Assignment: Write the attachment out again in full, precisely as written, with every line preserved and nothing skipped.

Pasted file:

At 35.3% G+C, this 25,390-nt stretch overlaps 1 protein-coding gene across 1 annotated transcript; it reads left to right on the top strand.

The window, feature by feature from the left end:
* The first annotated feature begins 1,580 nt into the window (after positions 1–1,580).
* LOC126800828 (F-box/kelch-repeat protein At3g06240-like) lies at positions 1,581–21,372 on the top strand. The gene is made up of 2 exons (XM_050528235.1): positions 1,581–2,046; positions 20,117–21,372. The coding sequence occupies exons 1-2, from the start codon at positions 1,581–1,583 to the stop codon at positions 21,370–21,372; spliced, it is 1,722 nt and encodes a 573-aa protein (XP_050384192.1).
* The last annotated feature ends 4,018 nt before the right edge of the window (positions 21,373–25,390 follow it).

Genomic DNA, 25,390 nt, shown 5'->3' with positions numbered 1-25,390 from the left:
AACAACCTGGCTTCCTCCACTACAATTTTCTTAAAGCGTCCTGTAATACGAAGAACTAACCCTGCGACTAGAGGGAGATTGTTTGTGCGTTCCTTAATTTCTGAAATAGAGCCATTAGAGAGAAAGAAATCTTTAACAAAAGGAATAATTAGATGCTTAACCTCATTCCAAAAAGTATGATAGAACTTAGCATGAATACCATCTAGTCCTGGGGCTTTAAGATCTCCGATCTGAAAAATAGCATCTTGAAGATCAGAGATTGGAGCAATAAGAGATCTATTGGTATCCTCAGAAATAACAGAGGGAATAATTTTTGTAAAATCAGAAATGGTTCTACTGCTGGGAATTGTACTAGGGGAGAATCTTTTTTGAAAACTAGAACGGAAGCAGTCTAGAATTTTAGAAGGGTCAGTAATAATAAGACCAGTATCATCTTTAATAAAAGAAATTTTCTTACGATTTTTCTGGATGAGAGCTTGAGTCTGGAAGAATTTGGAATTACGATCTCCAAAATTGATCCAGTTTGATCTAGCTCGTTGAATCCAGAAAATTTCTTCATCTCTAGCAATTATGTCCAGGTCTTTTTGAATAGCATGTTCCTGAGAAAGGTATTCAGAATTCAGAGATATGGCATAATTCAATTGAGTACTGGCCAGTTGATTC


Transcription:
At 35.3% G+C, this 25,390-nt stretch overlaps 1 protein-coding gene across 1 annotated transcript; it reads left to right on the top strand.

The window, feature by feature from the left end:
* The first annotated feature begins 1,580 nt into the window (after positions 1–1,580).
* LOC126800828 (F-box/kelch-repeat protein At3g06240-like) lies at positions 1,581–21,372 on the top strand. The gene is made up of 2 exons (XM_050528235.1): positions 1,581–2,046; positions 20,117–21,372. The coding sequence occupies exons 1-2, from the start codon at positions 1,581–1,583 to the stop codon at positions 21,370–21,372; spliced, it is 1,722 nt and encodes a 573-aa protein (XP_050384192.1).
* The last annotated feature ends 4,018 nt before the right edge of the window (positions 21,373–25,390 follow it).

Genomic DNA, 25,390 nt, shown 5'->3' with positions numbered 1-25,390 from the left:
AACAACCTGGCTTCCTCCACTACAATTTTCTTAAAGCGTCCTGTAATACGAAGAACTAACCCTGCGACTAGAGGGAGATTGTTTGTGCGTTCCTTAATTTCTGAAATAGAGCCATTAGAGAGAAAGAAATCTTTAACAAAAGGAATAATTAGATGCTTAACCTCATTCCAAAAAGTATGATAGAACTTAGCATGAATACCATCTAGTCCTGGGGCTTTAAGATCTCCGATCTGAAAAATAGCATCTTGAAGATCAGAGATTGGAGCAATAAGAGATCTATTGGTATCCTCAGAAATAACAGAGGGAATAATTTTTGTAAAATCAGAAATGGTTCTACTGCTGGGAATTGTACTAGGGGAGAATCTTTTTTGAAAACTAGAACGGAAGCAGTCTAGAATTTTAGAAGGGTCAGTAATAATAAGACCAGTATCATCTTTAATAAAAGAAATTTTCTTACGATTTTTCTGGATGAGAGCTTGAGTCTGGAAGAATTTGGAATTACGATCTCCAAAATTGATCCAGTTTGATCTAGCTCGTTGAATCCAGAAAATTTCTTCATCTCTAGCAATTATGTCCAGGTCTTTTTGAATAGCATGTTCCTGAGAAAGGTATTCAGAATTCAGAGATATGGCATAATTCAATTGAGTACTGGCCAGTTGATTC